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From Edgar Allen Poe to Kelly Link, M.R. James to Neil Gaiman, H. H. Munro to Audrey Niffenegger herself, Ghostly reveals the evolution of the ghost story genre with tales going back to the eighteenth century and into the modern era, ranging across styles from Gothic Horror to Victorian, with a particular bent toward stories about haunting--haunted children, animals, houses. Every story is introduced by Audrey Niffenegger, an acclaimed master of the craft, with some words on its background and why she chose to include it. Niffenegger's own story is, "A Secret Life With Cats."
Perfect for the classic and contemporary ghost story aficionado, this is a delightful volume, beautifully illustrated. Ghostly showcases the best of the best in the field, including Edith Wharton, P.G. Wodehouse, A.S. Byatt, Ray Bradbury, and so many more.
Publishers Weekly® Reviews
- Reviewed in: Publishers Weekly, page .
- Review Date: 2015-09-07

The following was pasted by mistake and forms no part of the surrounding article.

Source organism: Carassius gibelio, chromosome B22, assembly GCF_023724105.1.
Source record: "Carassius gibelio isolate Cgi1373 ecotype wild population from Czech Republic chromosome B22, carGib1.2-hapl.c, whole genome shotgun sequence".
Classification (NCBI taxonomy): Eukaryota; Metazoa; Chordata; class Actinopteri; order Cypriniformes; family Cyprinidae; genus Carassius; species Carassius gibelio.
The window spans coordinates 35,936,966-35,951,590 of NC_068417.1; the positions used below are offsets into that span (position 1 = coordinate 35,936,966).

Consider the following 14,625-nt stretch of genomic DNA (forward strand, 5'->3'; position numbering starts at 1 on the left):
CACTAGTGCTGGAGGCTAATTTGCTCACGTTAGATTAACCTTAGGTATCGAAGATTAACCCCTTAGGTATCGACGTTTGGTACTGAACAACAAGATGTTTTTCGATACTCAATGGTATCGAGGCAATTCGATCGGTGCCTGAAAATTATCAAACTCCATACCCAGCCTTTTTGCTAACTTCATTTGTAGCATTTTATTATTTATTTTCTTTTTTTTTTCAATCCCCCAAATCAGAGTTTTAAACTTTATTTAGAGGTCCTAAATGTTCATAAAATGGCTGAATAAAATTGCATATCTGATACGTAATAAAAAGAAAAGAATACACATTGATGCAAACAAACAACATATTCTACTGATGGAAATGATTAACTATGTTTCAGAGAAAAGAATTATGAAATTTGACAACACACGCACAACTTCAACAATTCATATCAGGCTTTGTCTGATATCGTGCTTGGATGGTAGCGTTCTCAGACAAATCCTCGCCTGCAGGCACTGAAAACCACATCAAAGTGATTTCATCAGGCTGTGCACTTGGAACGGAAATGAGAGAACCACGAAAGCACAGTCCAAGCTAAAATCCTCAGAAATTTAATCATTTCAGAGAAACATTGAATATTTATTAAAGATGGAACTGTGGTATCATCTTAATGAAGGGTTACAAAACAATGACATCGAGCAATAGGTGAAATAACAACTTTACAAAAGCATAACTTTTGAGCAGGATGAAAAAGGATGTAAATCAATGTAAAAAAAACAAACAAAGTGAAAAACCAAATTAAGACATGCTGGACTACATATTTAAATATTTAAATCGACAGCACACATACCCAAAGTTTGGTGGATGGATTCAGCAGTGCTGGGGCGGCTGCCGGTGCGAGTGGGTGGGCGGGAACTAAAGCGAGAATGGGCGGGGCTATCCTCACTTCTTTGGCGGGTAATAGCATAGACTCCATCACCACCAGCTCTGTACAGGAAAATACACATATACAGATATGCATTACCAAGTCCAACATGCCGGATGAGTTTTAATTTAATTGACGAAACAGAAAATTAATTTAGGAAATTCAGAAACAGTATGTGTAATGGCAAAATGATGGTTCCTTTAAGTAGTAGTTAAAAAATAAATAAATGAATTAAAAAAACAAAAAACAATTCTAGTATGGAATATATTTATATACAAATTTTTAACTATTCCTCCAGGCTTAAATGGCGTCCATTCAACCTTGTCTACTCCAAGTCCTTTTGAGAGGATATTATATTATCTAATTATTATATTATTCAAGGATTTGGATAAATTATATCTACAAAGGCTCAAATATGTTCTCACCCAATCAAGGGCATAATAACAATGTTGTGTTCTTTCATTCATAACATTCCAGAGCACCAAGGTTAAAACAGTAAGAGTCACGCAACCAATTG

- Reviewer: Staff
Niffenegger (The Time Travelers Wife) assembles ghostly fictions by writers both classic (Edgar Allan Poe, Saki, M.R. James) and recent (Neil Gaiman, Kelly Link, A.S. Byatt) in this strong but sometimes uneven anthology. Felines feature prominently in Poes The Black Cat as well as in Niffeneggers own contribution, Secret Life, with Cats. Humor is provided by P.G. Wodehouses hilarious Honeysuckle Cottage and Amy Giacalones Tiny Ghosts, which introduces an irrepressible new voice. Writers who experience ghostly encounters are examined in the longest story, Oliver Onionss The Beckoning Fair One, and Rebecca Curtiss self-consciously postmodern The Pink House. The final story, Ray Bradburys postapocalyptic classic There Will Come Soft Rains, astonishingly anticipates todays smart-house technology and tells the haunting story of a house that is itself a ghost. Niffenegger includes crisp introductions that provide context, such as that both Rudyard Kiplings They and Byatts The July Ghost were written in response to experiencing the death of a child. Some of the older stories are more musty than scary, but the best, such as Gaimans very short Click-Clack the Rattlebag, do an excellent job of evoking that crucial frisson of dread. (Oct.)